When it comes to building muscle, you must “break” your muscles apart so they can rebuild themselves back together to get bigger. You will feel moments of discomfort when you workout. That’s when your muscles are working intensively with the lactic acid build-up, hence you have the “burn” feeling. Your mind is telling you to stop, but you don’t because you know that’s part of the process.
This concept applies to every growth you experience. Realize when discomfort comes, embrace it, and understand that it’s there to help you grow.
Create Challenges by Design
Challenges will inevitably arise in life. But what if you can better prepare yourself for those moments?
By equipping yourself with challenges to learn and grow, you can better prepare when life unexpectedly throws you chaos. You will then have increased your capacity for dealing with difficult obstacles. And if in those tough times you can calmly handle them, then hardships won’t intimidate you.
You’ll have created confidence – the ability to face the unknown and know you can deal with it.
Experience is the only way for you to become self-reliant. Having dealt with and survived difficult hurdles, you better prepare yourself for the present moment and the future.
Certainty doesn’t exist because no one knows what will exactly happen in the future. Although you don’t know the outcome, you can better train for it by becoming more resilient, grounded, and courageous. These are some of the attributes you learn from taking risks.
You can step outside of your comfort zone with tiny steps to build confidence and victories. This way, you can build momentum towards something bigger.
Remember: Everything great started off small.
The Great Wall of China was built one brick at a time.
The tallest tree in the world was once a little seed. A marathon race is completed with one step at a time.
And for every great skill you have, it didn’t start off so great.
Look at professional athletes. Their natural “talent” are skills they have practiced for years. To see that, you have to zoom out far enough.
Take Michael Jordan for an example. He was one of the greatest NBA players of all time. But he wasn’t born a talented basketball player.
He had to put in years and years of deliberate practice of the fundamentals of basketball – dribbling, shooting, rebounding, defending, and being a team player. Being the first to show up to practice and the last to leave, Michael Jordan dedicated his whole life to playing basketball. Hence he became one of the best and won multiple championships with the help of supportive teammates and coaches.
Another example is Michael Phelps. Determined to be the most decorated swimmer ever, he performed ridiculous swim workouts twice a day. Other Olympic swimmers thought it was not humanly possible to do two of those intense workouts within 24 hours.
But to Michael Phelps, impossible was just a mere suggestion as he shattered the normal human expectation. Because of his intense training, he has won more gold medals than any Olympic swimmer in history.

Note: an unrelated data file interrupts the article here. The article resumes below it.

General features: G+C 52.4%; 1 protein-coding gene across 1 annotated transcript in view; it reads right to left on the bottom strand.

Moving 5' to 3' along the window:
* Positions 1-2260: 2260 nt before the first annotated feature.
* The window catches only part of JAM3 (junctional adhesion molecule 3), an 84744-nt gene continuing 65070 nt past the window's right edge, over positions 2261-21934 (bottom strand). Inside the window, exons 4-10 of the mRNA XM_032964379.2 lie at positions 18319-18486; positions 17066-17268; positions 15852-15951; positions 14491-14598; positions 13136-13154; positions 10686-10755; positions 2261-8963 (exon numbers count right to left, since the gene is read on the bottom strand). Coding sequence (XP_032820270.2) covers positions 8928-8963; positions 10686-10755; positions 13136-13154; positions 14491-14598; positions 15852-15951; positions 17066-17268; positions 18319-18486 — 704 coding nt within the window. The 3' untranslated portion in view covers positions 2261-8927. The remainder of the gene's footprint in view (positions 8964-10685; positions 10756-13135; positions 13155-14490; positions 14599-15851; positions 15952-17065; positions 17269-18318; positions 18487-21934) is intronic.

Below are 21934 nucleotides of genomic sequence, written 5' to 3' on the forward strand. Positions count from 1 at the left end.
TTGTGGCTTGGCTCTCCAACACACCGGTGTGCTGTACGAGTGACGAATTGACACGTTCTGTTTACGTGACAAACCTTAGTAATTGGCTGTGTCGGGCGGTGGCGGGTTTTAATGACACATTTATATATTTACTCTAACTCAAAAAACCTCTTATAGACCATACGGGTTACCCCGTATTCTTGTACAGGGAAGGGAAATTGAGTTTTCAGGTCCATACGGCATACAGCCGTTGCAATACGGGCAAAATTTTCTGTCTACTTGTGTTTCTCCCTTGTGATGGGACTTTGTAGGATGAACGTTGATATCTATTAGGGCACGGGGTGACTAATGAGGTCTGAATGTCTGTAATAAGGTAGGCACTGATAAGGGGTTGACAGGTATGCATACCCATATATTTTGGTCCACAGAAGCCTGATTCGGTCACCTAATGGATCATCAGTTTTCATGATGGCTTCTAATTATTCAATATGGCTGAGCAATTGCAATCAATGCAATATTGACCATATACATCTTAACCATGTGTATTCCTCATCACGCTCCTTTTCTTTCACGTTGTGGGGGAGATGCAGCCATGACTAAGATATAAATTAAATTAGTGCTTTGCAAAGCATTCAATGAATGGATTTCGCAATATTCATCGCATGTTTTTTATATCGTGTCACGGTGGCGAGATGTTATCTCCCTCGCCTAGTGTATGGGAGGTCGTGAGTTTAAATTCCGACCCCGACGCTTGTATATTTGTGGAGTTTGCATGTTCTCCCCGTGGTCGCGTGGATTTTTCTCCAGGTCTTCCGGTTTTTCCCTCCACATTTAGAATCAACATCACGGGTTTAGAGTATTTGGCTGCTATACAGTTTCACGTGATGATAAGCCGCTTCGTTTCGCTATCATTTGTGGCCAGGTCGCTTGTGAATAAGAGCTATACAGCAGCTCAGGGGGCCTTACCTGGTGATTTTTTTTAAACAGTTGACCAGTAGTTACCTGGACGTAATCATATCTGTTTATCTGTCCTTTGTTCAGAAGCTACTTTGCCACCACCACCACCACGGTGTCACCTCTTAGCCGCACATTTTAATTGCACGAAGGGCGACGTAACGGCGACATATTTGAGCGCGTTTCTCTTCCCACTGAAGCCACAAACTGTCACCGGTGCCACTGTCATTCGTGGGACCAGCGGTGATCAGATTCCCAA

You only see them shine in the spotlight, but rarely see the blood, sweat, and tears that go with their success. You don’t hear about all the work they do when they’re behind the curtain – when no one is watching them.
There’s no overnight success. You must put in the work to earn it. And if it’s truly important to you, you’ll make the time and effort. Otherwise, you won’t. It’s simple as that.
Whatever goals you have, be realistic and challenge yourself by taking incremental amounts. For example, if you haven’t run a mile in years, don’t sign up for a full marathon.
Start off with a one-mile run because that goal is more realistic, yet outside of your comfort zone. Eventually, you’ll get stronger and faster. Soon you can complete longer distances.
Expanding your comfort zone is the only way to grow and improve your life.
And if you’re not growing, then you’re dying, because you’ll stay the same while time fades away. Look at everything in nature; they’re either blossoming vibrantly or slowly decaying.
Before reaching their highest potential, they were just small seeds buried underground. That’s their challenge. But with proper support such as water, nutrients, and sunlight, they grew into beautiful flowers and big strong trees.
The same goes for you. You can’t grow without challenges.
And without growth, you become stagnant and fall behind because your competition is constantly improving. It’s easy to be complacent because you’re comfortable and safe. When tough times come, you won’t be ready for them.
Learn to use challenges as a way to help you better prepare for life. It will bring you more joy and fulfillment because you’re living close to the edge.
The life you want and the person you want to become is outside of your comfort zone, so step into it, and embrace the discomfort. After reaping the benefits, you’ll make a conscious decision to consistently push yourself out of your comfort zone.